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White House Focuses Efforts on Increasing Supply of Paxlovid

April 27, 2022 by Alexa Hornbeck

WASHINGTON — At a White House briefing Tuesday, Dr. Ashish Jha, the new White House Coronavirus Response Coordinator, detailed how the U.S. plans to ramp up supplies of Paxlovid, an oral antiviral treatment which is used to prevent severe illness from COVID-19 infection.  

“We are at an inflection point. On one hand, we know BA.2, the subvariant of omicron has become dominant. Cases are rising across the country, but hospitalizations are at their lowest level of the pandemic. Deaths are continuing to follow, we’re down to about 300 deaths a day,” said Jha.

The U.S. Food and Drug Administration granted an emergency use authorization for Paxlovid to treat mild to moderate COVID-19. Jha said the treatment reduces hospitalizations by more than 90%. 

“Over the last few months, the administration has worked very hard with Pfizer to increase the supply of Paxlovid … more doses for the American people,” said Jha.

According to Jha, until the recent change, the way pharmacies received Paxlovid was either at a Test to Treat site, or from the home state of the individual in need of the treatment. 

The White House is now opening up a federal pharmacy channel, which Jha said means that pharmacies will be able to order directly from the federal government.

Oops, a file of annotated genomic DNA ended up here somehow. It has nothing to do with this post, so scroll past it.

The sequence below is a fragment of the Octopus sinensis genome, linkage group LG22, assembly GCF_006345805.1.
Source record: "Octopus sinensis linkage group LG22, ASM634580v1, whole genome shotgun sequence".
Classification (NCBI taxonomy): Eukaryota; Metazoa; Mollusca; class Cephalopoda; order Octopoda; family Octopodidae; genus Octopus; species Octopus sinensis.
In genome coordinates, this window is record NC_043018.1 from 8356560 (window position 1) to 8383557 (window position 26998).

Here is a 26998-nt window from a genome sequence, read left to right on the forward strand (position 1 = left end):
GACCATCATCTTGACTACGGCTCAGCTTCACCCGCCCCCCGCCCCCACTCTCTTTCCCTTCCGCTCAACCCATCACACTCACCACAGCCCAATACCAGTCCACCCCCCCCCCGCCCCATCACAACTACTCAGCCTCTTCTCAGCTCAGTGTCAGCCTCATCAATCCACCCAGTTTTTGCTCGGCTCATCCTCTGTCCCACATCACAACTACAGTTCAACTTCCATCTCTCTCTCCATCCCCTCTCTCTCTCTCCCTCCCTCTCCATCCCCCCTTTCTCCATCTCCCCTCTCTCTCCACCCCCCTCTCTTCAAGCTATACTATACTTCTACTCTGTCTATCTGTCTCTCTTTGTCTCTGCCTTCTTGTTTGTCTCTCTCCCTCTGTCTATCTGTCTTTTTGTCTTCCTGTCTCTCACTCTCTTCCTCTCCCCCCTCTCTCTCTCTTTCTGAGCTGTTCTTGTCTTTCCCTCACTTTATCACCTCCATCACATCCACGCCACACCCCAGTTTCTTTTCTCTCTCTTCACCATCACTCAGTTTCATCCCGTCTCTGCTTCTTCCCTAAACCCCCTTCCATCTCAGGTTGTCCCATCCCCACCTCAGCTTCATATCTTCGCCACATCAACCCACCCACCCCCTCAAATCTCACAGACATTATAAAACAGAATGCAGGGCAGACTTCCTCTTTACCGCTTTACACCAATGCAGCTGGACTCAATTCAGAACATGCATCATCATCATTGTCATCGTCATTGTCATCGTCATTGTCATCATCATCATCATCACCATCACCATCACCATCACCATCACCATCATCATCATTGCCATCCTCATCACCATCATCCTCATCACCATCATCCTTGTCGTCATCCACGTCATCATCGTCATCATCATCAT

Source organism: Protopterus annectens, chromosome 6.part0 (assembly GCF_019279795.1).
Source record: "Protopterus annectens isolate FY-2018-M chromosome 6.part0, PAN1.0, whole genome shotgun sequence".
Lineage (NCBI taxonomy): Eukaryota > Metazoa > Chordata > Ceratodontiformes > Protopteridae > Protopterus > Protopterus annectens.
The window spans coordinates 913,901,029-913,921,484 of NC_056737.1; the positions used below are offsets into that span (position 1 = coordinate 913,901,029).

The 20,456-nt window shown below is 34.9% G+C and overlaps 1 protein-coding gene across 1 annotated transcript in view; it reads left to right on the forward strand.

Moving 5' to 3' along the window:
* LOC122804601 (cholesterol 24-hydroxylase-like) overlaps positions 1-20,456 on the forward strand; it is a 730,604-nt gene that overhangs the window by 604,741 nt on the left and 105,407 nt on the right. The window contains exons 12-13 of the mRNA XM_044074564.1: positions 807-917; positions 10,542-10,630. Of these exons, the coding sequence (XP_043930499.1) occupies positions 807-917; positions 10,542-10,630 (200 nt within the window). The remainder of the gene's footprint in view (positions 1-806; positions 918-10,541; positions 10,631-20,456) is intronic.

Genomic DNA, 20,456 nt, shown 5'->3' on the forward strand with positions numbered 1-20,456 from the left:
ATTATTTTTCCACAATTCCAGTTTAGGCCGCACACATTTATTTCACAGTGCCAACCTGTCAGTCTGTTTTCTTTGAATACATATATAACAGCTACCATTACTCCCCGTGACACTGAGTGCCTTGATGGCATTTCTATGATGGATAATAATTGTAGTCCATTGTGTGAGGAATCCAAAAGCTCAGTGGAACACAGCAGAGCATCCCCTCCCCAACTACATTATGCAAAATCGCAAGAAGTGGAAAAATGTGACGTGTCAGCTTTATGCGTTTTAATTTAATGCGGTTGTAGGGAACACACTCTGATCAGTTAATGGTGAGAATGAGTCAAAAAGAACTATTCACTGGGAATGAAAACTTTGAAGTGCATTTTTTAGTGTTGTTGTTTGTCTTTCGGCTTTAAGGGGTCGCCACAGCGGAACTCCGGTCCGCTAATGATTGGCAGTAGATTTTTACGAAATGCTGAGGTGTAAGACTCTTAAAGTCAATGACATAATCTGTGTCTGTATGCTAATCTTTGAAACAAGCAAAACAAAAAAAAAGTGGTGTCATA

“Currently, there are about 20,000 sites in the United States that carry Paxlovid, and we expect with this change that we will very quickly get to 30,000,” said Jha.

“Within the next couple weeks, I expect us to get to about 40,000 sites,” continued Jha. 

Jha said the administration will expand the number of Test to Treat sites around the country to include a treatment component so if individuals test positive and have a medical determination from a provider they can receive Paxlovid.

“In the beginning, when Paxlovid first became available the word on the street was that these things are not widely available, and you should restrict this to the highest risk patients. Too many physicians still have that mindset,” said Jha. 

“We now have plenty available and anyone who is eligible, or anyone who is high risk, should be getting Paxlovid as long as they meet the clinical criteria,” continued Jha.

The FDA has laid out a set of criteria for when an individual should consider taking the treatment, and the U.S. Centers for Disease Control and Prevention has developed a list to understand who is at high risk of developing complications from COVID-19. 

According to Jha, the FDA is also working with Moderna and Pfizer to see what the next generations of vaccines might look like, and tracking treatments which might have fewer side effects and be more effective. 

“It’s possible we may get a whole new generation of vaccines in the fall or winter that may be more effective and more durable. None of those are going to be available to the American people if we don’t get more funding,” said Jha.

What started as nearly $23 billion in COVID relief funds has entirely dropped from spending bills attempted by the administration. 

“Because we don’t have the funding it’s a bit of a patch work as to what is happening. There are obviously places that still serve uninsured people … community health centers … people are still going to CVS and other places that still are offering those services, but that’s not a sustainable solution,” said Jha.

Congress has just returned from a two-week recess, and Jha said he looks forward to working with Congress to get the funding needed for COVID relief met.

“People are still getting care, but over time if Congress continues to not fund these urgent priorities it’s going to be harder and harder for people to access care,” said Jha.

 Alexa can be reached at alexa@thewellnews.com 

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